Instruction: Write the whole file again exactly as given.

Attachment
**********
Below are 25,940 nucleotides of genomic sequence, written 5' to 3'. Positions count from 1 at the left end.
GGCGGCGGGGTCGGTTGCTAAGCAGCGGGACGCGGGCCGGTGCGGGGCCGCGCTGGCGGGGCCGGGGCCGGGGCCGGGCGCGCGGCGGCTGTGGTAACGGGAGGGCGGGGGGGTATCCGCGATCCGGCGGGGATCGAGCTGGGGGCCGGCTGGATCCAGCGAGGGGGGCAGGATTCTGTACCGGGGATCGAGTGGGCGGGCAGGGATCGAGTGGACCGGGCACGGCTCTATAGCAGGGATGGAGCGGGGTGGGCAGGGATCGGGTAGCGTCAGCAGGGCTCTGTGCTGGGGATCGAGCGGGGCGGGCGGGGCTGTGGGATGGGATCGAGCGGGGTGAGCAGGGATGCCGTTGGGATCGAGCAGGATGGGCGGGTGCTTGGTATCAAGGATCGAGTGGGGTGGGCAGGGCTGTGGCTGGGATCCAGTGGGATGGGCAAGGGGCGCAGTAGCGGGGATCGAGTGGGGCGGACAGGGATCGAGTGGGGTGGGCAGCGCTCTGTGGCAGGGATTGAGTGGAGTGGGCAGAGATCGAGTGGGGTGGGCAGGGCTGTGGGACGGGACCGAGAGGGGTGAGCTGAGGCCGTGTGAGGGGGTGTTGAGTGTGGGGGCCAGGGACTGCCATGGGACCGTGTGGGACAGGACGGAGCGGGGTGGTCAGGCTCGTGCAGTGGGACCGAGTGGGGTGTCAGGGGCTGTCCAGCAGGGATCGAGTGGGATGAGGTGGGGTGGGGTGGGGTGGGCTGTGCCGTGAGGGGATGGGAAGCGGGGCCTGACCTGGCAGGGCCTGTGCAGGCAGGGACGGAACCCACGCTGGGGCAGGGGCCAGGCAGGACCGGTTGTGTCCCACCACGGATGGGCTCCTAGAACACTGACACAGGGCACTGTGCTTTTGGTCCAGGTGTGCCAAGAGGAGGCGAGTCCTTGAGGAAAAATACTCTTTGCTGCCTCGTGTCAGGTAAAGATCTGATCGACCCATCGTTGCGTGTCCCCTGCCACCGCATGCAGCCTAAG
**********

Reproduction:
Below are 25,940 nucleotides of genomic sequence, written 5' to 3'. Positions count from 1 at the left end.
GGCGGCGGGGTCGGTTGCTAAGCAGCGGGACGCGGGCCGGTGCGGGGCCGCGCTGGCGGGGCCGGGGCCGGGGCCGGGCGCGCGGCGGCTGTGGTAACGGGAGGGCGGGGGGGTATCCGCGATCCGGCGGGGATCGAGCTGGGGGCCGGCTGGATCCAGCGAGGGGGGCAGGATTCTGTACCGGGGATCGAGTGGGCGGGCAGGGATCGAGTGGACCGGGCACGGCTCTATAGCAGGGATGGAGCGGGGTGGGCAGGGATCGGGTAGCGTCAGCAGGGCTCTGTGCTGGGGATCGAGCGGGGCGGGCGGGGCTGTGGGATGGGATCGAGCGGGGTGAGCAGGGATGCCGTTGGGATCGAGCAGGATGGGCGGGTGCTTGGTATCAAGGATCGAGTGGGGTGGGCAGGGCTGTGGCTGGGATCCAGTGGGATGGGCAAGGGGCGCAGTAGCGGGGATCGAGTGGGGCGGACAGGGATCGAGTGGGGTGGGCAGCGCTCTGTGGCAGGGATTGAGTGGAGTGGGCAGAGATCGAGTGGGGTGGGCAGGGCTGTGGGACGGGACCGAGAGGGGTGAGCTGAGGCCGTGTGAGGGGGTGTTGAGTGTGGGGGCCAGGGACTGCCATGGGACCGTGTGGGACAGGACGGAGCGGGGTGGTCAGGCTCGTGCAGTGGGACCGAGTGGGGTGTCAGGGGCTGTCCAGCAGGGATCGAGTGGGATGAGGTGGGGTGGGGTGGGGTGGGCTGTGCCGTGAGGGGATGGGAAGCGGGGCCTGACCTGGCAGGGCCTGTGCAGGCAGGGACGGAACCCACGCTGGGGCAGGGGCCAGGCAGGACCGGTTGTGTCCCACCACGGATGGGCTCCTAGAACACTGACACAGGGCACTGTGCTTTTGGTCCAGGTGTGCCAAGAGGAGGCGAGTCCTTGAGGAAAAATACTCTTTGCTGCCTCGTGTCAGGTAAAGATCTGATCGACCCATCGTTGCGTGTCCCCTGCCACCGCATGCAGCCTAAG